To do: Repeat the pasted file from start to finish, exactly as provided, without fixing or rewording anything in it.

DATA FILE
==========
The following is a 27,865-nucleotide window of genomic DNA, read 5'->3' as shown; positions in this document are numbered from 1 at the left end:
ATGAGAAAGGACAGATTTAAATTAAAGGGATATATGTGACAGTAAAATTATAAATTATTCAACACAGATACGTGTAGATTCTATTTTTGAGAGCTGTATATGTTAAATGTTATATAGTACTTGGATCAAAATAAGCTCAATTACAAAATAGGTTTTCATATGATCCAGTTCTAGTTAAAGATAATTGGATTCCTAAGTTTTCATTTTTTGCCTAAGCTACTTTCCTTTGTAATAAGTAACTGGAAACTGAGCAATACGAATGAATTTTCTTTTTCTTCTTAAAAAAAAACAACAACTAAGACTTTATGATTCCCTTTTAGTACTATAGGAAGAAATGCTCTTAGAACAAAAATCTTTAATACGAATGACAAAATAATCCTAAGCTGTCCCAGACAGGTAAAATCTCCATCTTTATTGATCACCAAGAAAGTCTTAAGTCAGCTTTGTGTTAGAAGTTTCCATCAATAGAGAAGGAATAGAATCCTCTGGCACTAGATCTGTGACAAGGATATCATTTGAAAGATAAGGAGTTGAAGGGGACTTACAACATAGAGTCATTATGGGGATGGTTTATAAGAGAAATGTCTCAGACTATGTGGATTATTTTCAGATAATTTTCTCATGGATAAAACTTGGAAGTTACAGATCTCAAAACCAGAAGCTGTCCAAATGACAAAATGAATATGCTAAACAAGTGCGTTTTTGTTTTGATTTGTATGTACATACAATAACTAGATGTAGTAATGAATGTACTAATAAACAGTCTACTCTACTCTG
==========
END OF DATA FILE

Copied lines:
The following is a 27,865-nucleotide window of genomic DNA, read 5'->3' as shown; positions in this document are numbered from 1 at the left end:
ATGAGAAAGGACAGATTTAAATTAAAGGGATATATGTGACAGTAAAATTATAAATTATTCAACACAGATACGTGTAGATTCTATTTTTGAGAGCTGTATATGTTAAATGTTATATAGTACTTGGATCAAAATAAGCTCAATTACAAAATAGGTTTTCATATGATCCAGTTCTAGTTAAAGATAATTGGATTCCTAAGTTTTCATTTTTTGCCTAAGCTACTTTCCTTTGTAATAAGTAACTGGAAACTGAGCAATACGAATGAATTTTCTTTTTCTTCTTAAAAAAAAACAACAACTAAGACTTTATGATTCCCTTTTAGTACTATAGGAAGAAATGCTCTTAGAACAAAAATCTTTAATACGAATGACAAAATAATCCTAAGCTGTCCCAGACAGGTAAAATCTCCATCTTTATTGATCACCAAGAAAGTCTTAAGTCAGCTTTGTGTTAGAAGTTTCCATCAATAGAGAAGGAATAGAATCCTCTGGCACTAGATCTGTGACAAGGATATCATTTGAAAGATAAGGAGTTGAAGGGGACTTACAACATAGAGTCATTATGGGGATGGTTTATAAGAGAAATGTCTCAGACTATGTGGATTATTTTCAGATAATTTTCTCATGGATAAAACTTGGAAGTTACAGATCTCAAAACCAGAAGCTGTCCAAATGACAAAATGAATATGCTAAACAAGTGCGTTTTTGTTTTGATTTGTATGTACATACAATAACTAGATGTAGTAATGAATGTACTAATAAACAGTCTACTCTACTCTG